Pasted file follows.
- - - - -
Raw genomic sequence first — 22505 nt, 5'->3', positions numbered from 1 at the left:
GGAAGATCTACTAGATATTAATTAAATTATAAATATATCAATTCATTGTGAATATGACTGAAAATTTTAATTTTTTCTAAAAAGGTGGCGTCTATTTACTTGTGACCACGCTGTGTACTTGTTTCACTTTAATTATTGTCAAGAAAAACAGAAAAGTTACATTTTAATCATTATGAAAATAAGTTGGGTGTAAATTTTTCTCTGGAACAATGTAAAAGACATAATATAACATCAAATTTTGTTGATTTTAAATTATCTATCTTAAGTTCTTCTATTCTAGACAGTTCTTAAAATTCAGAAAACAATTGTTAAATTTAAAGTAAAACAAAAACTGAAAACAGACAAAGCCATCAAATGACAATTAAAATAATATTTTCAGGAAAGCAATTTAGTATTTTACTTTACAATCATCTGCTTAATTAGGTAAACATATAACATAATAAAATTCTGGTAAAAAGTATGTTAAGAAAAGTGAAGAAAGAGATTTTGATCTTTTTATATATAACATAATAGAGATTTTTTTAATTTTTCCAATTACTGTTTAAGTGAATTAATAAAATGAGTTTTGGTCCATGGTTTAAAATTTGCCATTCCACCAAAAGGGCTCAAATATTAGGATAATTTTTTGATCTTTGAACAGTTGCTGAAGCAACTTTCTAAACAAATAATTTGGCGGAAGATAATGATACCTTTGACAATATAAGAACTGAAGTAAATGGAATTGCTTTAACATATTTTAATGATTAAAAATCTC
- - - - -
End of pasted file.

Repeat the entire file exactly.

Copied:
Raw genomic sequence first — 22505 nt, 5'->3', positions numbered from 1 at the left:
GGAAGATCTACTAGATATTAATTAAATTATAAATATATCAATTCATTGTGAATATGACTGAAAATTTTAATTTTTTCTAAAAAGGTGGCGTCTATTTACTTGTGACCACGCTGTGTACTTGTTTCACTTTAATTATTGTCAAGAAAAACAGAAAAGTTACATTTTAATCATTATGAAAATAAGTTGGGTGTAAATTTTTCTCTGGAACAATGTAAAAGACATAATATAACATCAAATTTTGTTGATTTTAAATTATCTATCTTAAGTTCTTCTATTCTAGACAGTTCTTAAAATTCAGAAAACAATTGTTAAATTTAAAGTAAAACAAAAACTGAAAACAGACAAAGCCATCAAATGACAATTAAAATAATATTTTCAGGAAAGCAATTTAGTATTTTACTTTACAATCATCTGCTTAATTAGGTAAACATATAACATAATAAAATTCTGGTAAAAAGTATGTTAAGAAAAGTGAAGAAAGAGATTTTGATCTTTTTATATATAACATAATAGAGATTTTTTTAATTTTTCCAATTACTGTTTAAGTGAATTAATAAAATGAGTTTTGGTCCATGGTTTAAAATTTGCCATTCCACCAAAAGGGCTCAAATATTAGGATAATTTTTTGATCTTTGAACAGTTGCTGAAGCAACTTTCTAAACAAATAATTTGGCGGAAGATAATGATACCTTTGACAATATAAGAACTGAAGTAAATGGAATTGCTTTAACATATTTTAATGATTAAAAATCTC